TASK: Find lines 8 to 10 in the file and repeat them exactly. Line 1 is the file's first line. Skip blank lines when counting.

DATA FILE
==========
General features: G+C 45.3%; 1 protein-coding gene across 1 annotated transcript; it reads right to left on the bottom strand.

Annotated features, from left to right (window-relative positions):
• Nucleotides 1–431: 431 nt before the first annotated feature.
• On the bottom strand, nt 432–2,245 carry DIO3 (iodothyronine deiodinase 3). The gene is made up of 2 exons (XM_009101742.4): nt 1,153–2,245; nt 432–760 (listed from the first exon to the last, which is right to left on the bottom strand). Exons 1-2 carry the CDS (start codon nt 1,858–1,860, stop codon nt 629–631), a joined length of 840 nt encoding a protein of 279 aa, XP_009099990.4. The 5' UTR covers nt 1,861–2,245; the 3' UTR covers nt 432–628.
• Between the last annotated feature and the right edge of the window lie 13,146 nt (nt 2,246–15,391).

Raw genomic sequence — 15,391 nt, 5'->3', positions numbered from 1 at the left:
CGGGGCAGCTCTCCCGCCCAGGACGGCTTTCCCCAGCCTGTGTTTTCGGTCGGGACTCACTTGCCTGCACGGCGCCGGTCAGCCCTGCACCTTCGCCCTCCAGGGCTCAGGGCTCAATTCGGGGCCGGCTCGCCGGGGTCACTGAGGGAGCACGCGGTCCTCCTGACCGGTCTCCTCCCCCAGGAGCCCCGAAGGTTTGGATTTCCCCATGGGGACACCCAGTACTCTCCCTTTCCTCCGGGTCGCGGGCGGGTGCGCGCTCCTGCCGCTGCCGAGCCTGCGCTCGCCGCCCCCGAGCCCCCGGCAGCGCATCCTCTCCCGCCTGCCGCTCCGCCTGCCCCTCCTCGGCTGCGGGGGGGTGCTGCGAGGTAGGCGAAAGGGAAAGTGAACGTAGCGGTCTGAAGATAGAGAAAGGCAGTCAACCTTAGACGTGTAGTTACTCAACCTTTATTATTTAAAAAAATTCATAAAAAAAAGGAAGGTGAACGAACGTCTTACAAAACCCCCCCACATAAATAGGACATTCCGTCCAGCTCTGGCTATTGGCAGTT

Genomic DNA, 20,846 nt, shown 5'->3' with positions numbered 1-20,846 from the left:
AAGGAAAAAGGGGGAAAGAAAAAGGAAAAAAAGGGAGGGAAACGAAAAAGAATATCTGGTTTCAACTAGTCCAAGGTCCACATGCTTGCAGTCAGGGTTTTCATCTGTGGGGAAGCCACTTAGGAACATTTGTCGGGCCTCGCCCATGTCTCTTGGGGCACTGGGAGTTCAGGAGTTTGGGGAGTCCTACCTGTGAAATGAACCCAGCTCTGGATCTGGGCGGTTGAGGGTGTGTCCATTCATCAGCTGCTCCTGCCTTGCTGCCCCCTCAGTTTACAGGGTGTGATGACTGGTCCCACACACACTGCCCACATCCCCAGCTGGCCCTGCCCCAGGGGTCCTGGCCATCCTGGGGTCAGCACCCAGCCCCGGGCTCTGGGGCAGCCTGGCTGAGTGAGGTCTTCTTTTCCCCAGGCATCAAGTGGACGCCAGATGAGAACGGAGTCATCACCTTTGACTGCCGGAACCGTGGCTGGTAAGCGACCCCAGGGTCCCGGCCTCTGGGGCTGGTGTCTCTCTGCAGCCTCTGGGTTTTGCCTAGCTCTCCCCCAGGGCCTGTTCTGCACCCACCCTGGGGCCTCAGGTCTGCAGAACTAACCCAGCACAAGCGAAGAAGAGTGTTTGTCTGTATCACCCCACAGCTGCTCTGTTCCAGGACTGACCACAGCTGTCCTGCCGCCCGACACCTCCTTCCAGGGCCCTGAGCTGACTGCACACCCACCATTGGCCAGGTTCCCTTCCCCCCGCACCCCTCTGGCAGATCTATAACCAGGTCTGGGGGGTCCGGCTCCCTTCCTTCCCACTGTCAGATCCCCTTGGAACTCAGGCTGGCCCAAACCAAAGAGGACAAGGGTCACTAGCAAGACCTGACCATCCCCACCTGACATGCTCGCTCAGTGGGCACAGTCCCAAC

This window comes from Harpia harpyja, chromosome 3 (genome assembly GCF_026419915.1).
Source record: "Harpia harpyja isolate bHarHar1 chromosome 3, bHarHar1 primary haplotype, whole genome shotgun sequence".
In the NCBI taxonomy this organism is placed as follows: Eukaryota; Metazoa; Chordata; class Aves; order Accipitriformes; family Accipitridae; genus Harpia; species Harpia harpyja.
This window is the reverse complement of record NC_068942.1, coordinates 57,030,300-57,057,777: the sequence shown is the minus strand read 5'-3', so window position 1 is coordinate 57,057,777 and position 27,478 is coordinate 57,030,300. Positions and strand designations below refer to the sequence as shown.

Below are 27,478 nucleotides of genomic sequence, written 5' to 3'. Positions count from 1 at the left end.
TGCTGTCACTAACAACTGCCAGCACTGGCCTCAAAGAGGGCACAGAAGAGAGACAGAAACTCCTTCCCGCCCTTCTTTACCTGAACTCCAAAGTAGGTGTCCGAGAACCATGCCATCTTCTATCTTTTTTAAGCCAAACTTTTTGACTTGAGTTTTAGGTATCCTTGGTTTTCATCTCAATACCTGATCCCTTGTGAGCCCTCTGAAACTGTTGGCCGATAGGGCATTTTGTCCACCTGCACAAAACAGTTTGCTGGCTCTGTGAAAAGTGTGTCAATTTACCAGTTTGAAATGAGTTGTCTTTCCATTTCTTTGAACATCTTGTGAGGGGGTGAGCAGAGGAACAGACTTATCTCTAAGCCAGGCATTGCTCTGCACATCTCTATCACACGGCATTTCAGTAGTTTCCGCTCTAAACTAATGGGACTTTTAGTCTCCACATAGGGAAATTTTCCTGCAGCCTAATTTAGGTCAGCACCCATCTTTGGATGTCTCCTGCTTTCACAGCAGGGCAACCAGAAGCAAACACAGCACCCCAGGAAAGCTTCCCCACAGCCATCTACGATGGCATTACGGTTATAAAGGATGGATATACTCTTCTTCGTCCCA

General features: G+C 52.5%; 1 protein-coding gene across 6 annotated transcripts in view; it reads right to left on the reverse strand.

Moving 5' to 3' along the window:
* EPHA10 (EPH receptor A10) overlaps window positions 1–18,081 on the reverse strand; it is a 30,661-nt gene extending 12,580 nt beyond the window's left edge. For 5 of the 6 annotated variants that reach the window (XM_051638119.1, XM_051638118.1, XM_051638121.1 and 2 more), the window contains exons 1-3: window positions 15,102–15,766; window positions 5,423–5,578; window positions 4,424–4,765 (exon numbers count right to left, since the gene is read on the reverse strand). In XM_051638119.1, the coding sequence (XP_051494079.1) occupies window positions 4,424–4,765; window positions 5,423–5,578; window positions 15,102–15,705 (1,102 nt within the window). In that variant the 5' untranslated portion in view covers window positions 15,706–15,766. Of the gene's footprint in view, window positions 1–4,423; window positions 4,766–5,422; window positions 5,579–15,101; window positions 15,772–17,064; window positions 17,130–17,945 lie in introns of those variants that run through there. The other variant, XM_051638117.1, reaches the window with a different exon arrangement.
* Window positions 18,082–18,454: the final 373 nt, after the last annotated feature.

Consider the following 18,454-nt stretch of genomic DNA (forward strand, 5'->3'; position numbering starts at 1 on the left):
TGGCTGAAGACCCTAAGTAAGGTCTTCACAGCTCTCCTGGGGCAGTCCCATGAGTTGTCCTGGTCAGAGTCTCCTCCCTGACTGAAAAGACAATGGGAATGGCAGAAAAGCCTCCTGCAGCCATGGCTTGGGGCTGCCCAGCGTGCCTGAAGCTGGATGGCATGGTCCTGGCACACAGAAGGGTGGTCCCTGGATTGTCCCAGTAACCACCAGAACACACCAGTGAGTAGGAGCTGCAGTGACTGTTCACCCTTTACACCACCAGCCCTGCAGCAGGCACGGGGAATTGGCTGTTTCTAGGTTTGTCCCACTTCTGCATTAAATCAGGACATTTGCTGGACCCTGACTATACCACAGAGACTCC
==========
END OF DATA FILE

Genomic DNA, 20,846 nt, shown 5'->3' with positions numbered 1-20,846 from the left:
AAGGAAAAAGGGGGAAAGAAAAAGGAAAAAAAGGGAGGGAAACGAAAAAGAATATCTGGTTTCAACTAGTCCAAGGTCCACATGCTTGCAGTCAGGGTTTTCATCTGTGGGGAAGCCACTTAGGAACATTTGTCGGGCCTCGCCCATGTCTCTTGGGGCACTGGGAGTTCAGGAGTTTGGGGAGTCCTACCTGTGAAATGAACCCAGCTCTGGATCTGGGCGGTTGAGGGTGTGTCCATTCATCAGCTGCTCCTGCCTTGCTGCCCCCTCAGTTTACAGGGTGTGATGACTGGTCCCACACACACTGCCCACATCCCCAGCTGGCCCTGCCCCAGGGGTCCTGGCCATCCTGGGGTCAGCACCCAGCCCCGGGCTCTGGGGCAGCCTGGCTGAGTGAGGTCTTCTTTTCCCCAGGCATCAAGTGGACGCCAGATGAGAACGGAGTCATCACCTTTGACTGCCGGAACCGTGGCTGGTAAGCGACCCCAGGGTCCCGGCCTCTGGGGCTGGTGTCTCTCTGCAGCCTCTGGGTTTTGCCTAGCTCTCCCCCAGGGCCTGTTCTGCACCCACCCTGGGGCCTCAGGTCTGCAGAACTAACCCAGCACAAGCGAAGAAGAGTGTTTGTCTGTATCACCCCACAGCTGCTCTGTTCCAGGACTGACCACAGCTGTCCTGCCGCCCGACACCTCCTTCCAGGGCCCTGAGCTGACTGCACACCCACCATTGGCCAGGTTCCCTTCCCCCCGCACCCCTCTGGCAGATCTATAACCAGGTCTGGGGGGTCCGGCTCCCTTCCTTCCCACTGTCAGATCCCCTTGGAACTCAGGCTGGCCCAAACCAAAGAGGACAAGGGTCACTAGCAAGACCTGACCATCCCCACCTGACATGCTCGCTCAGTGGGCACAGTCCCAAC

This window comes from Harpia harpyja, chromosome 3 (genome assembly GCF_026419915.1).